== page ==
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The paper describes a method of estimating the elastic critical loads of multi-storey rigid frames unbraced against side-sway. A standard, linear elastic analysis is performed, choosing a defined loading pattern, and the critical load ratio is derived
simply from the maximum sway index occurring in any of the storeys of the frame. The method gives estimates which are on the safe side, but always within 20 per cent of the correct result. This accuracy is shown to be sufficient for practical purposes.
Continuous steel-concrete composite bridges develop longitudinal tensile stresses in their deck slab as a result of differential strains caused by shrinkage. Analytical procedures are described whereby the shrinkage stresses along continuous, non-uniform composite beams can be estimated. The accuracy of these predictions is assessed in relation to the results of a laboratory test on a two-span continuous beam. In addition, existing design recommendations are examined and typical distributions of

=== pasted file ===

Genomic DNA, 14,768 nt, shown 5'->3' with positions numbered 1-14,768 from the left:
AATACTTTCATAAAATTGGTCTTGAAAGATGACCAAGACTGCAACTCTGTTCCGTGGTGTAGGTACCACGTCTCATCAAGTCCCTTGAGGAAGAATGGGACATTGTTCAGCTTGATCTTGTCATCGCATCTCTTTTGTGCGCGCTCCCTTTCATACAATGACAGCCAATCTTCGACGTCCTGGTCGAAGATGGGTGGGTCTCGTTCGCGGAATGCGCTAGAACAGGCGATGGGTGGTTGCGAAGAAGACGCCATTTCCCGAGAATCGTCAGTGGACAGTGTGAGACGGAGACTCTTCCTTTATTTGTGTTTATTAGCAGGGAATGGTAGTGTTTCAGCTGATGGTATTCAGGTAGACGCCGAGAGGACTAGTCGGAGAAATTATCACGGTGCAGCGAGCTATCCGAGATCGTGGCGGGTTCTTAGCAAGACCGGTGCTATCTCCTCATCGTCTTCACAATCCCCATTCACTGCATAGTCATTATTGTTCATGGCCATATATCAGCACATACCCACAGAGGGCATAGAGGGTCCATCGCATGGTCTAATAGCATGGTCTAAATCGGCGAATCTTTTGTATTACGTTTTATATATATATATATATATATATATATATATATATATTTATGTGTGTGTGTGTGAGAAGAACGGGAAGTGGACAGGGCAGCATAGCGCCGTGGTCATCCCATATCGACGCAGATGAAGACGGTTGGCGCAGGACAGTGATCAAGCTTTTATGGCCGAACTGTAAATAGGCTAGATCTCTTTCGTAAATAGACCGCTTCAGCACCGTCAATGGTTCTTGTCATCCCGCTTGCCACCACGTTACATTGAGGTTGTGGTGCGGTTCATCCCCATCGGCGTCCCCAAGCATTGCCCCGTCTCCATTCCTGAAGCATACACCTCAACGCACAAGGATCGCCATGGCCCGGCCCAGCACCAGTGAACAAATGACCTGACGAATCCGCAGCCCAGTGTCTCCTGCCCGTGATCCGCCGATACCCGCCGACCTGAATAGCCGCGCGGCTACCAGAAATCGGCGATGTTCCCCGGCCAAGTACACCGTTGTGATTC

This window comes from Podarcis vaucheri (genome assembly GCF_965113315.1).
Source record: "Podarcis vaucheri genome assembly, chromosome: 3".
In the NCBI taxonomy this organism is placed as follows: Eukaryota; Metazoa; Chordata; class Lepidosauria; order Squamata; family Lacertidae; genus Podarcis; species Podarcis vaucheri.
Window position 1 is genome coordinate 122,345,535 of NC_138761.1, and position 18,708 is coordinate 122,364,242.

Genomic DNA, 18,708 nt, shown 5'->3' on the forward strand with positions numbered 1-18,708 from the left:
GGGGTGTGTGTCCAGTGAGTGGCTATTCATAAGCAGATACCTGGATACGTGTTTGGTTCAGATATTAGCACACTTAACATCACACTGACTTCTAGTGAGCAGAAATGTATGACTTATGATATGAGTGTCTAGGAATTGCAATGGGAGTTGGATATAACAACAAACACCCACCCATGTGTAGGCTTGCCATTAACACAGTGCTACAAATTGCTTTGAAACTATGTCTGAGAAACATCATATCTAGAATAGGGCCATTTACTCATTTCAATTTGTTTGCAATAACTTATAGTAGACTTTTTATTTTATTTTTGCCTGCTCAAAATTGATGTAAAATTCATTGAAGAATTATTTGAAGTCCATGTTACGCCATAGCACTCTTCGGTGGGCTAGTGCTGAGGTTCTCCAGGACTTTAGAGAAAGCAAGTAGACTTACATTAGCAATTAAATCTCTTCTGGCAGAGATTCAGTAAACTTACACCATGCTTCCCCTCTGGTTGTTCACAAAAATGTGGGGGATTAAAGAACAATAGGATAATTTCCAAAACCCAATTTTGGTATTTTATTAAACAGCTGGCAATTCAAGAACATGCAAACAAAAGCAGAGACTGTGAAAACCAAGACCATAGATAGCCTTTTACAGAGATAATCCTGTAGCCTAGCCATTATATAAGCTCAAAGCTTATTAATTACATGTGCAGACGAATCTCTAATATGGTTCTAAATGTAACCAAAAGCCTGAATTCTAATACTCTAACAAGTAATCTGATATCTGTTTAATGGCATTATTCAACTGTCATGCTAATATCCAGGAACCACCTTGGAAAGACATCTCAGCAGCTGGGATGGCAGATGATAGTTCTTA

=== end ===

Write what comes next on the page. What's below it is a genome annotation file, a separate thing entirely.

stresses in medium span bridges are presented.
A.E. Long and P. Csagoly
Mr. Gordon Rose's dilemma in establishing the capacity of load-bearing walls of old buildings to the satisfaction of Authority (April) has drawn further comment; Mr. Stephen Revesz (F) considers it is timely to air this issue and offers practical, commonsense suggestions drawn from experience. He writes: We have had to deal with similar problems when converting existing buildings. In most cases the floors were found to be just adequate for domestic loading (1.5 kN/m2) but had been in use as offices for a considerable number of years. The owners had controlled storage of papers or office machinery to avoid overloading by commonsense.